Parkinson’s Possible Progress, Stem Cells – Harvard Stem Cell Institute (HSCI) researchers at University-affiliated McLean Hospital have taken what they describe as an important step toward using the implantation of stem cell-generated neurons as a treatment for Parkinson’s disease.
No doubt an exciting prospect, but also a potentially dangerous one for transplant recipients. Human brains may react to mutation-dependent problems that monkey brains don’t register. Asymmetrex – April 21, 2015
Aricle by Bioscience Technology
Ole Isacson and colleagues reported that dopamine-producing neurons derived from the skin cells of primates survived for more than two years after implantation into one of the animals, and markedly reduced its Parkinson’s symptoms. The primate did not require immunosuppression, the scientists reported in the journal Cell Stem Cell.
Penelope J. Hallett, an assistant professor of psychiatry at Harvard Medical School (HMS) who works at McLean with Isacson, is the first author on the paper.
Such positive results were only seen in one animal because the experimental protocols evolved and were improved over time. Originally, the experiments were conducted using neurons derived from embryonic stem cells, which required using immunosuppressive drugs in the animals, and did not produce results that were as positive.
The current experiments used induced pluripotent stem cells, or iPS cells, which use a patient’s own skin cells to create the stem cells and then the neurons, so the patient — or in this case, the primate — does not recognize the new dopamine-producing neurons as foreign and reject them.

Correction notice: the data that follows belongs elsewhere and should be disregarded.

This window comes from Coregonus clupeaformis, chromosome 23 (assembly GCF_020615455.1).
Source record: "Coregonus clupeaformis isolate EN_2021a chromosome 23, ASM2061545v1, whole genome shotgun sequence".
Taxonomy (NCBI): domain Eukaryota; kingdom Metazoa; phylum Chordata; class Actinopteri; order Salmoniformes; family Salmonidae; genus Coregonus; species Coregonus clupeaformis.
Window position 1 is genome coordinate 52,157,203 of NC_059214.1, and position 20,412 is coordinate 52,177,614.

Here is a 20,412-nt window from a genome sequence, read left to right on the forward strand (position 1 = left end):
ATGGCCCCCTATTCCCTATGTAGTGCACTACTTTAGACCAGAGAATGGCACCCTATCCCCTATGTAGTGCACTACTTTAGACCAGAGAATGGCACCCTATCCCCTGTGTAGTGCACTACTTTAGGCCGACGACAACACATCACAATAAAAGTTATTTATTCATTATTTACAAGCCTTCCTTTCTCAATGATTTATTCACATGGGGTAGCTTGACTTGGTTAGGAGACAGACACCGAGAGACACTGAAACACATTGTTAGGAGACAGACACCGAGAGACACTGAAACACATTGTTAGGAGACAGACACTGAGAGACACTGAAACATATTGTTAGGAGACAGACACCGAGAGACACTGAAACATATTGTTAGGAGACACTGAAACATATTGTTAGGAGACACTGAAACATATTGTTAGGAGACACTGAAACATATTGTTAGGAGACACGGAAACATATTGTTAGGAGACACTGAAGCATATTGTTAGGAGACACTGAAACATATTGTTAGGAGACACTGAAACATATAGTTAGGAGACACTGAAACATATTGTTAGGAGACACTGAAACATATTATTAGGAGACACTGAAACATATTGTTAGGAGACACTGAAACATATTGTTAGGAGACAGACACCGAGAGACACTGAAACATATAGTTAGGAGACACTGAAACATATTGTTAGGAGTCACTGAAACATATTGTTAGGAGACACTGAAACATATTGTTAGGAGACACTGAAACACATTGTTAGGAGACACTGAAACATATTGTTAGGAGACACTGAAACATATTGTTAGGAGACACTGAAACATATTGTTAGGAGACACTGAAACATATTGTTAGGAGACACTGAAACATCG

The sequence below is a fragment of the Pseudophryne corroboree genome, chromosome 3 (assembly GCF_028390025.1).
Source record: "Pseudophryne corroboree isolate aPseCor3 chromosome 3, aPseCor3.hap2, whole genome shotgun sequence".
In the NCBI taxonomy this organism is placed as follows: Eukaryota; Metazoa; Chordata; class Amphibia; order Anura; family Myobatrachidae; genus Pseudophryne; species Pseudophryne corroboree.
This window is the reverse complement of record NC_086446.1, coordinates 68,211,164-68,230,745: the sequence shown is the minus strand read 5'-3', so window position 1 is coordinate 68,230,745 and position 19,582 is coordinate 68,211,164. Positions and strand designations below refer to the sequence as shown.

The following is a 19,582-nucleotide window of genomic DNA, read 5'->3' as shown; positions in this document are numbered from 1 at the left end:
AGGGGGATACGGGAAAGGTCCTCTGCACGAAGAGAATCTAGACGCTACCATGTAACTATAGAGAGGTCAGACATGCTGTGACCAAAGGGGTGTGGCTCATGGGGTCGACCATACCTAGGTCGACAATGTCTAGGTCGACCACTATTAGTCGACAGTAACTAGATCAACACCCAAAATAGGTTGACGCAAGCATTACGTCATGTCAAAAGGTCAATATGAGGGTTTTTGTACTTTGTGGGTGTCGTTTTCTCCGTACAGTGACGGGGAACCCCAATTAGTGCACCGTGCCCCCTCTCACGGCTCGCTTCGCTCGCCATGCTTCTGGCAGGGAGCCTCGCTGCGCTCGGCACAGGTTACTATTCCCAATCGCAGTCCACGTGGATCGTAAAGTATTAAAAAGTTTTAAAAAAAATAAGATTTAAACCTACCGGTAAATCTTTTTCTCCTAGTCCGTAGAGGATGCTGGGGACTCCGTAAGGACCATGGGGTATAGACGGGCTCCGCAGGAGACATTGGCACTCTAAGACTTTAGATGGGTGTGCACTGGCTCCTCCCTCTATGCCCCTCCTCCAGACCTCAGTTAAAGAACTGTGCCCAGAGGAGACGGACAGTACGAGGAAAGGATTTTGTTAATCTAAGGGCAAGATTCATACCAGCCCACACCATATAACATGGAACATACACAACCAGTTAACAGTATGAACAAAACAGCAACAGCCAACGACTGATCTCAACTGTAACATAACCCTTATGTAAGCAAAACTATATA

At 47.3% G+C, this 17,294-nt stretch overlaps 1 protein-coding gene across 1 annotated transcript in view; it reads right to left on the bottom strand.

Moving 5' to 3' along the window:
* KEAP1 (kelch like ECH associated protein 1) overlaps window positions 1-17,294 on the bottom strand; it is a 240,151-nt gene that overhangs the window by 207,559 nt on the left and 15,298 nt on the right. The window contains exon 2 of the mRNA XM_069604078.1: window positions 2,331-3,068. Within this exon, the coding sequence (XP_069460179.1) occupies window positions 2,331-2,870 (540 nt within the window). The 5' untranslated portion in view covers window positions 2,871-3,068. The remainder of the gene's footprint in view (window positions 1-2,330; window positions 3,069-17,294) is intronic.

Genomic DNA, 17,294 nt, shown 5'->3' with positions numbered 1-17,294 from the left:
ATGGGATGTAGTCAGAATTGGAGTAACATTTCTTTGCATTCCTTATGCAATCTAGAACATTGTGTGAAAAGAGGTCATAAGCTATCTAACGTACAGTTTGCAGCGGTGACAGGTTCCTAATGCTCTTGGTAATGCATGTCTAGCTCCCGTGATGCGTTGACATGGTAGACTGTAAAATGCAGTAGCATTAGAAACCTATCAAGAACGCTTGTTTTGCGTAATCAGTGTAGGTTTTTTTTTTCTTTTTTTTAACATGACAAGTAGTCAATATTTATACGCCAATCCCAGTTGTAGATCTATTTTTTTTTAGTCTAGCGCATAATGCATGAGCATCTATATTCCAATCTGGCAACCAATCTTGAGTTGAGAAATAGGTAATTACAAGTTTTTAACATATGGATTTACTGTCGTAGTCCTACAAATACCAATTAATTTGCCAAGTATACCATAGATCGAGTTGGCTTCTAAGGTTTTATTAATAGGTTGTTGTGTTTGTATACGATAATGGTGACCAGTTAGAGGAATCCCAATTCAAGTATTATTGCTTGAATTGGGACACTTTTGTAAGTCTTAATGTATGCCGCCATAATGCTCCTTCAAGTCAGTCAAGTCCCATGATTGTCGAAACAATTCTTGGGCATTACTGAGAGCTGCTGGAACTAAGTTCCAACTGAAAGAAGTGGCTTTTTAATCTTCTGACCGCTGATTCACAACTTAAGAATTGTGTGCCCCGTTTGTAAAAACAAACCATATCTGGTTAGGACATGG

“It’s very difficult to get cell survival in primates,” said Isacson, who has been refining his experiments for more than 15 years. “This is a very high bar to clear.” Isacson is an HSCI principal faculty member, an HMS professor of neurology, and director of the Center for Neuroregeneration Research/ Neuroregeneration Laboratories at McLean.
Isacson said the conclusion of this experiment marks “the first time that an animal has recovered to the same activity level he had before.” He noted that the animal was “able to move as fast around its home cage” as an animal without Parkinson’s, and had normal agility, though individual motions were still slowed by the disease.
In this latest experiment, the neurons were implanted into only one side of the animals’ brains, and the improvements were seen on the opposite side, as would be expected.
Parkinson’s, which may affect as many as 1 million Americans, is caused by a depletion of dopamine-producing neurons in the brain. The disease causes a range of symptoms, from mild tremors to dementia and death, and can include slowed movements, muscle rigidity, tremors, changes in speech, loss of autonomic movement, and related issues. Current treatments include medications, electrical implants in the brain, and, in a limited number of cases, fetal neuron transplants.
Isacson stressed that there are a number of technical hurdles to be cleared before his team will be ready for its first clinical trial. He said he and Kevin Eggan, another HSCI principal faculty member working on neurological diseases, as well as other Harvard clinicians “will have to establish a protocol we believe will be safe and desirable from a clinical standpoint.”
“Conservatively, I’d say we’re three years” from requesting the go-ahead from the U.S. Food and Drug Administration for a Phase 1 clinical trial, Isacson said.
“Our next year will be dedicated to making cells” free of contaminants, creating a matrix on which to grow cells that “is free of any animal proteins,” and establishing a cell-freezing protocol, which will be necessary for transporting and storing the cells. Additionally, he said, the researchers need to perfect cell-sorting technology.